The EESC president joined in the celebrations for the 50th anniversary of the Luxembourg Economic and Social Council (ESC), which were also attended by HRH Grand-Duke Henri, the president of the Chamber of Deputies, Mars di Bartolomeo, and the Prime Minister, Xavier Bettel.
After thanking the Luxembourg members and their President, Pascale Toussing, for the excellent cooperation between the EESC and the Luxembourg ESC, in particular during the Luxembourg presidency, Mr Dassis gave a speech on the role of social and civil dialogue in European integration.
He began by stressing that social dialogue was fundamental if the European social model were to function properly and make progress and that it was crucial for bringing democratic governance closer to the public. Social dialogue was bipartite, between social partners, supplemented by tripartite coordination with the European institutions and political bodies and various forms of consultation at European and national levels. The social partners represented work-related interests and issues directly and it was essential that they be involved in policy design and implementation. Experience clearly showed that countries with strong social dialogue institutions were among the most effective economies of the European Union, with societies that were more resilient in times of crisis.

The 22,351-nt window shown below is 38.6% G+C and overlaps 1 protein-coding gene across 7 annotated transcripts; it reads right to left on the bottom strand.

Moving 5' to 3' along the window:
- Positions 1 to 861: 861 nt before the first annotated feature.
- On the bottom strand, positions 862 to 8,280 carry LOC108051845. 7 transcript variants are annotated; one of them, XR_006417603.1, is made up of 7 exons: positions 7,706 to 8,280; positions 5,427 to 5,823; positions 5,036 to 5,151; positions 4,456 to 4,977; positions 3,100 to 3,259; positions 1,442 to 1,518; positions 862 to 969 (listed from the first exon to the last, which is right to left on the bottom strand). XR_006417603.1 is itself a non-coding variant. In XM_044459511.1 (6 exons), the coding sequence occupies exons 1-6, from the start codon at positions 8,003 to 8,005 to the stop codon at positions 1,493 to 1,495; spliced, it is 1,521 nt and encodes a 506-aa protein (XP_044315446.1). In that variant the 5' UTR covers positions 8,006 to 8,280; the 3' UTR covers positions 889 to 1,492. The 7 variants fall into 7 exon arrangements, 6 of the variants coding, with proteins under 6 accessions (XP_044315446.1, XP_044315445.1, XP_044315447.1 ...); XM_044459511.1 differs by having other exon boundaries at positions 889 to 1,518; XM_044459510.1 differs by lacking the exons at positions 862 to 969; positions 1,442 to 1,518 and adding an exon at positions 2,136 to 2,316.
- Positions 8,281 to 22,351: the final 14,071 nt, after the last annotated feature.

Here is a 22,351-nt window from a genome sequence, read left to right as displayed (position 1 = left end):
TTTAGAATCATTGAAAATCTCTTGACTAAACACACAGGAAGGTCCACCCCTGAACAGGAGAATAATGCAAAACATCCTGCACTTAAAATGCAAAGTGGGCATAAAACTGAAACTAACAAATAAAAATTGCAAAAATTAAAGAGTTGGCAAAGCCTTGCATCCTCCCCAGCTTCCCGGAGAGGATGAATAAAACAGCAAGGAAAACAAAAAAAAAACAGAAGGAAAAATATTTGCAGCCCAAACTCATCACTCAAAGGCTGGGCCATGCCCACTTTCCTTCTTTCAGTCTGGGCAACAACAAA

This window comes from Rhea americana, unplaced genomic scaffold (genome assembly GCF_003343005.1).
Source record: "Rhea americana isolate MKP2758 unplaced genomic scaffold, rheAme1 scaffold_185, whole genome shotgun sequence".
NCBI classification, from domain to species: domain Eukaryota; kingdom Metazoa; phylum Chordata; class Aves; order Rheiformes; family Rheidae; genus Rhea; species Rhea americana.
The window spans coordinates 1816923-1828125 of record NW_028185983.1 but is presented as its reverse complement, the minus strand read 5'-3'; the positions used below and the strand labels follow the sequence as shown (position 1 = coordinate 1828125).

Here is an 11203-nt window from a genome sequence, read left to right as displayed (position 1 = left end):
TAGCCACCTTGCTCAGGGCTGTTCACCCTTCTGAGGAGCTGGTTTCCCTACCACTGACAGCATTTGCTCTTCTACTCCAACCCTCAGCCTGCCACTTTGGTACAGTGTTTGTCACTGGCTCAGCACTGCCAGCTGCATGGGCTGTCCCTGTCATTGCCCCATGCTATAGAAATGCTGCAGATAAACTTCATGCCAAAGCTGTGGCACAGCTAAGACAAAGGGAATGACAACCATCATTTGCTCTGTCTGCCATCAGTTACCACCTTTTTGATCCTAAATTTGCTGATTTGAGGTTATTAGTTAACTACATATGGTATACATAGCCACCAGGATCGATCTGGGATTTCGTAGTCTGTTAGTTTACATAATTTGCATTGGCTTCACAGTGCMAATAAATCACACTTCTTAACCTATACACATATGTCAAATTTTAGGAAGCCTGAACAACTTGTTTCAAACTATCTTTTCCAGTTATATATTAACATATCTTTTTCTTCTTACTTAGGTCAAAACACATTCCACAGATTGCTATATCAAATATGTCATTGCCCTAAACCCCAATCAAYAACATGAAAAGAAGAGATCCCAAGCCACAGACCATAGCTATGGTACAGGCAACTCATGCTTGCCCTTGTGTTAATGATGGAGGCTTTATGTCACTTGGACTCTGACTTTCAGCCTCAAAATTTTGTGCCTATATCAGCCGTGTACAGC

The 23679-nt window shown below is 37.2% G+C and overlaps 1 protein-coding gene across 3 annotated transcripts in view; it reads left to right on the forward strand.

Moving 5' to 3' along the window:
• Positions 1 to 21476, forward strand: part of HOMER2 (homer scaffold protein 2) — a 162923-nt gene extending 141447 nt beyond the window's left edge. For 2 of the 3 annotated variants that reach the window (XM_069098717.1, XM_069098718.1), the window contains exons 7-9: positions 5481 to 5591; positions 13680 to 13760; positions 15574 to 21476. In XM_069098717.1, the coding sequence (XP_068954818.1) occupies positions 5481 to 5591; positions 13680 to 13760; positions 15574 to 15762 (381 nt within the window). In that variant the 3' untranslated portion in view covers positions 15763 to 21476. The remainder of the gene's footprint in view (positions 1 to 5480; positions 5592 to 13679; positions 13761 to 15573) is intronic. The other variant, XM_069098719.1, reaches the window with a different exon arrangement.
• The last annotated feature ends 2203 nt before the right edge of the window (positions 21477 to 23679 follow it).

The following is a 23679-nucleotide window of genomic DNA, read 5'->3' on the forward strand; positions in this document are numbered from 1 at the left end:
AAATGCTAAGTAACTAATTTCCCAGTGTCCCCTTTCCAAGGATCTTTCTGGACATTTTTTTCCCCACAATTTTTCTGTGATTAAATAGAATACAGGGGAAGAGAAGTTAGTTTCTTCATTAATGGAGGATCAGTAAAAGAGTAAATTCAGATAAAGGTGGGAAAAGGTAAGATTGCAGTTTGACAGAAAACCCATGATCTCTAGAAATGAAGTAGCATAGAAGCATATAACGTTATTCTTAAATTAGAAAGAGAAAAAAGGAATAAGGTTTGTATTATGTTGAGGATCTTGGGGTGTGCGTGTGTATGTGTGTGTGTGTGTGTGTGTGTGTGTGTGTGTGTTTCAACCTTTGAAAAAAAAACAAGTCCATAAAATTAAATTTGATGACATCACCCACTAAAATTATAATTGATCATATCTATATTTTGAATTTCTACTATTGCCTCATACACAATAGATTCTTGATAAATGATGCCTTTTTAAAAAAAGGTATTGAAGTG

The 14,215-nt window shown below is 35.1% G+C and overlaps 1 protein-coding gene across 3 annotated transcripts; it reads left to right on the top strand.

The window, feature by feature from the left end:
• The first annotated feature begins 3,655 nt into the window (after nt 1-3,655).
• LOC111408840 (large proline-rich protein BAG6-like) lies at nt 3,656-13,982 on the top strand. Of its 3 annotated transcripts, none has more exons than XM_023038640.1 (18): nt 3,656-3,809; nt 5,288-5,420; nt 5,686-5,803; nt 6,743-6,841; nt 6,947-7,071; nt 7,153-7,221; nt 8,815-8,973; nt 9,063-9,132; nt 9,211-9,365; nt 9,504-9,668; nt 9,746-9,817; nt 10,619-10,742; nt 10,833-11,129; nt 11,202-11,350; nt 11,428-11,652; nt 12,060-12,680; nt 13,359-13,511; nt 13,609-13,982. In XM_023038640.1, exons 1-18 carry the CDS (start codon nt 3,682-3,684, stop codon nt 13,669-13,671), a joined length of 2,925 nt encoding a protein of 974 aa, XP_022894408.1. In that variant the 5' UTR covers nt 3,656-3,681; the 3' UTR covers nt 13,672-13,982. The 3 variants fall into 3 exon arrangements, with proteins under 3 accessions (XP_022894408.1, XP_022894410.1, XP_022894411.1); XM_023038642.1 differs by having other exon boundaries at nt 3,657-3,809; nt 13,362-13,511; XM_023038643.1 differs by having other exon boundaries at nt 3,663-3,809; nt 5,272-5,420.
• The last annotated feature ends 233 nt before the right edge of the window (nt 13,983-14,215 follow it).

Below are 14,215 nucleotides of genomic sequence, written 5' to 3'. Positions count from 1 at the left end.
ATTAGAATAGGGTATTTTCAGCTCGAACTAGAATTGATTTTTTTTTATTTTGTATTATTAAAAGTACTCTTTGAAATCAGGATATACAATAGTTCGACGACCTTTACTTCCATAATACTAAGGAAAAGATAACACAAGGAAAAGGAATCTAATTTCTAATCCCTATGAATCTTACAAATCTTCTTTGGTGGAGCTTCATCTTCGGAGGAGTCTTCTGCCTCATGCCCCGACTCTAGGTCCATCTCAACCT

He then went on to touch upon civil dialogue and the EESC's role and special responsibility for bringing participatory democracy to life. The Committee's make-up and the role bestowed upon it by the treaties meant that it made sense for it to build up its role promoting participatory democracy and civil dialogue at EU level, in partnership with the other institutions.
Georges Dassis ended by inviting the Luxembourg members to contribute to the broad consultation on Living together in our societies, which would be the theme of the 2016 Civil Society Days. In this context, he mentioned the issue of the influx of refugees and that of migration - stressing the need to address these two concepts separately - and the current threats to achievements made under the Schengen Agreement, stating that "abolishing Schengen would be the beginning of the end" and that "the Union’s borders should be the Union's business".